By Ron Cook
Our next holiday this year will be the love-celebration we call Valentine’s Day. Originally a Roman fertility celebration, the Catholic Church converted it around 270 A.D. to a saint’s feast day. One of the Saint Valentines, who was martyred, was said to have sent encouraging notes from prison to friends. The celebration of love, affection, romance, support or relationship might be the reasoning behind Valentine’s Day, yet the true value of this holiday might be in what we can learn about maintaining fully functioning, rewarding relationships.
What keeps friendships and relationships alive and growing? What helps us stay cherished and loved by others? What do we do that tells others that we care for them and are able to show them concern? There is an interesting theory about all this that makes sense to me. Gary Chapman, a counselor for many years, wrote a book called “The Five Languages of Love” that has some good ideas about relationships. His theory is that we all seem to have a favorite mode by which we prefer to be shown love or care. Let’s take a look at these five modes and see if it makes sense to us during this Valentine season.
The first mode is through verbal affirmation (words). Some people like to hear words that are kind, supportive or affectionate. This might be in a simple “thank-you,” or a verbal reaction to something you have done or said. Language is a uniquely human ability. This type of person truly appreciates the creative, frequent use of words to show gratitude, support, or affection. Learning new ways to say kind things is a bonus for this person.
Others may prefer the second “love language” of gifts. Here is where candy, flowers or things are important. Small gifts given on a routine basis are really nice for this person. Spreading it out is great. Some may think this is a largely female trait, but there are many men who really appreciate those little thoughtful gifts their spouse or friend may give them. For these people, Christmas is very special, yet should not be a once a year event. Some men insure that their wives, or lady friends, always have some sort of fresh flowers: lilies at Easter, Poinsettias for Christmas, Daisies in the summer, and Roses anytime (be sure you know what the various rose colors mean :-). Knowing what gifts people like is important here. Big gifts are not as important as the thoughtful, occasional small gift for most people in this category.
Acts of service are the third type of love language many people enjoy/prefer. Doing chores without being asked, asking how you could help out, cooking a special meal, opening a car door, etc., all are little acts of service that this love language appreciates. Food is a large part of this language. The celebration of food is an area understood and loved in Louisiana. Men as well as women appreciate this language, and enjoy the preparation, as well as eating, of this kind of love.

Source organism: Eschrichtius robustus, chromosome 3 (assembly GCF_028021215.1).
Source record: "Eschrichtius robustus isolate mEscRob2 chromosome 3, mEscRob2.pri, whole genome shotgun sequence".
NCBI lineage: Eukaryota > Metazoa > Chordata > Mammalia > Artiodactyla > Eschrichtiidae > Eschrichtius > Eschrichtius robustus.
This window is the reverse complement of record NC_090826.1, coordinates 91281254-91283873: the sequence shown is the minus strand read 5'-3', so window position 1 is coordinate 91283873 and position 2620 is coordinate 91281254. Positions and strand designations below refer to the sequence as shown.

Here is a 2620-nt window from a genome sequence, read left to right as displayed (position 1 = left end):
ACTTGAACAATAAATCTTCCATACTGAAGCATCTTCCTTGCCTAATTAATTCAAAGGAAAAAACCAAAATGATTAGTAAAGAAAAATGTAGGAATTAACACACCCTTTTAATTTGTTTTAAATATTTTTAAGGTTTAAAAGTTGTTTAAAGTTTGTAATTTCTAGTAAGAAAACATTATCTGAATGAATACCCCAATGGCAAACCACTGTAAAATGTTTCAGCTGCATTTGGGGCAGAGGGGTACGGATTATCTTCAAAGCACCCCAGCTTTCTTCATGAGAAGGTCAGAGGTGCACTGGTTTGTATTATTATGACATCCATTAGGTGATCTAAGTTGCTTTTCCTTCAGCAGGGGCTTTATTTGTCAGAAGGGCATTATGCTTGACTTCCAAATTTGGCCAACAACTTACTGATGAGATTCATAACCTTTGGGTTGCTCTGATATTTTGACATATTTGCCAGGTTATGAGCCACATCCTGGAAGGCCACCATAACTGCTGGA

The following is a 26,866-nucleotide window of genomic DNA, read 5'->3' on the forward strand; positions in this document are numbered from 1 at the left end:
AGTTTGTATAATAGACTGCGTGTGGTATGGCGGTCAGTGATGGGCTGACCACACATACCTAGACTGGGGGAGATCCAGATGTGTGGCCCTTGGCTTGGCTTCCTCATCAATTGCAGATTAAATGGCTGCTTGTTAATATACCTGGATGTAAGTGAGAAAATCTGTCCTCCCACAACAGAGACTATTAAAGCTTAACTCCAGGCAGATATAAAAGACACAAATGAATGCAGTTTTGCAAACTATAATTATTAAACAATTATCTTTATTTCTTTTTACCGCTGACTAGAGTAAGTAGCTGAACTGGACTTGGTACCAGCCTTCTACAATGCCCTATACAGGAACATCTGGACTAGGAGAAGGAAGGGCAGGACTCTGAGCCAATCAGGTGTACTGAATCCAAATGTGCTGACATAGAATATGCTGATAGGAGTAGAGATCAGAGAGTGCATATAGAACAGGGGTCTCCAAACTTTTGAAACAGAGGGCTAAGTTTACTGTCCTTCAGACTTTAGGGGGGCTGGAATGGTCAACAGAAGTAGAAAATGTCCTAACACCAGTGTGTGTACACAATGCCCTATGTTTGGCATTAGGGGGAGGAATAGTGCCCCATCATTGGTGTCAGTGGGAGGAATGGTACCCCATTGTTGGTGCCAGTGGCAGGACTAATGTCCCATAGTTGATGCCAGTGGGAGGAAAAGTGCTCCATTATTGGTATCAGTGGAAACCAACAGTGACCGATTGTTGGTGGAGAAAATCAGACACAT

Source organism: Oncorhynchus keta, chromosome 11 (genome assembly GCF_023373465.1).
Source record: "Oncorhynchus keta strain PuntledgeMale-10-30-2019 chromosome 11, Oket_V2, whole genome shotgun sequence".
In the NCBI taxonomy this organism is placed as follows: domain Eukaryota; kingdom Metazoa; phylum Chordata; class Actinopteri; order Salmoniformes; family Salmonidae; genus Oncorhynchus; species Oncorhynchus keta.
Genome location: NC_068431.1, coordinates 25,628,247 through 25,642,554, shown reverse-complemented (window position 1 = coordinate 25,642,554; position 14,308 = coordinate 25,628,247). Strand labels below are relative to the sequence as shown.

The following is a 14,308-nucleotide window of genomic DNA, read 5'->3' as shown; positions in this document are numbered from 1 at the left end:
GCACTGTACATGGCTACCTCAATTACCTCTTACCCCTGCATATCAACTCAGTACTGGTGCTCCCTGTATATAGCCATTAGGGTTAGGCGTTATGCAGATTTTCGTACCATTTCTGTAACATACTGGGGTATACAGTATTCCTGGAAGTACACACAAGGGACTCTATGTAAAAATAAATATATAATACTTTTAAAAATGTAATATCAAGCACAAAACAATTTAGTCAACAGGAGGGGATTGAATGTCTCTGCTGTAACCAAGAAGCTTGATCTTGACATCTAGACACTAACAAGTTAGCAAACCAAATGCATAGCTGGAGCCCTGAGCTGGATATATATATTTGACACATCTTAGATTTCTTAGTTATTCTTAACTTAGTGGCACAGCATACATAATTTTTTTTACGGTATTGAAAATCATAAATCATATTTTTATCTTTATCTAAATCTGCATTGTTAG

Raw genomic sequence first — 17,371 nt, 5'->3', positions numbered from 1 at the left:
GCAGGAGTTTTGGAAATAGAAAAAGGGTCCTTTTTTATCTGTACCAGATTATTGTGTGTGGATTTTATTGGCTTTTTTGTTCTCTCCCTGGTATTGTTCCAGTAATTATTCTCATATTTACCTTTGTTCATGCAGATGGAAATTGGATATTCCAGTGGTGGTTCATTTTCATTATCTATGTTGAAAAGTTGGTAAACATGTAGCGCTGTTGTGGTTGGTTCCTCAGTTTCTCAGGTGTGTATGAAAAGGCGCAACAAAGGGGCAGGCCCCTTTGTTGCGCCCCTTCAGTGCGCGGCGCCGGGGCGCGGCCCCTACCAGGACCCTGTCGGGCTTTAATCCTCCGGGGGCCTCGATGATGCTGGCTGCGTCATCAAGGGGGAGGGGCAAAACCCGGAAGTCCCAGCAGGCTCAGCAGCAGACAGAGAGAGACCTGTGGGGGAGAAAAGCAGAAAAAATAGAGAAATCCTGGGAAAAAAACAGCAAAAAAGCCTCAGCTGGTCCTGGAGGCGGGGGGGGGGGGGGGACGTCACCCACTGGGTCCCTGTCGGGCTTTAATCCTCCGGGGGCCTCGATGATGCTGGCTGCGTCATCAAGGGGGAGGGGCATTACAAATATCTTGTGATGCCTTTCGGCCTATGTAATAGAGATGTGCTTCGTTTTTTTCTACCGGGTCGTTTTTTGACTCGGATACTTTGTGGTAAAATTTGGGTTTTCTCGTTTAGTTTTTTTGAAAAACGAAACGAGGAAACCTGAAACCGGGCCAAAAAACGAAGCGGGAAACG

Quality time is the fourth type of love language. This usually includes eye contact, conversation, proximity and frequency. Full undivided attention seems to be a basic requirement for these persons. Spending time with your friend, spouse, or even family member who enjoys this language is essential for that person. Cooking together, doing projects, sitting together and just talking, and taking a walk together are all examples of quality time.
The last form of the expressing love language is physical touch. Holding hands, hugs, a touch on the shoulder are all parts of physical intimacy that has a wide range of expression. There are four stages in most relationships that include: attraction, infatuation, intimacy and commitment. Taken together, we can see how it involves a range of interaction to make a complete relationship. One or two parts will never do in the long run.
And so it is with love language preferences. Most people enjoy each of these shows of affection, yet prefer one over the others. Relationships can be remarkably enhanced by figuring out what makes our friends, spouses and family tick … what is their language of love? Perhaps we can start by finding out which language we prefer. You can do that by Googling www.5lovelanguages.com. Take an inventory and learn about your own language. Let people you care about know what makes you feel loved.
Happy Valentine’s Day! We all can do better with those we care about … best wishes this year.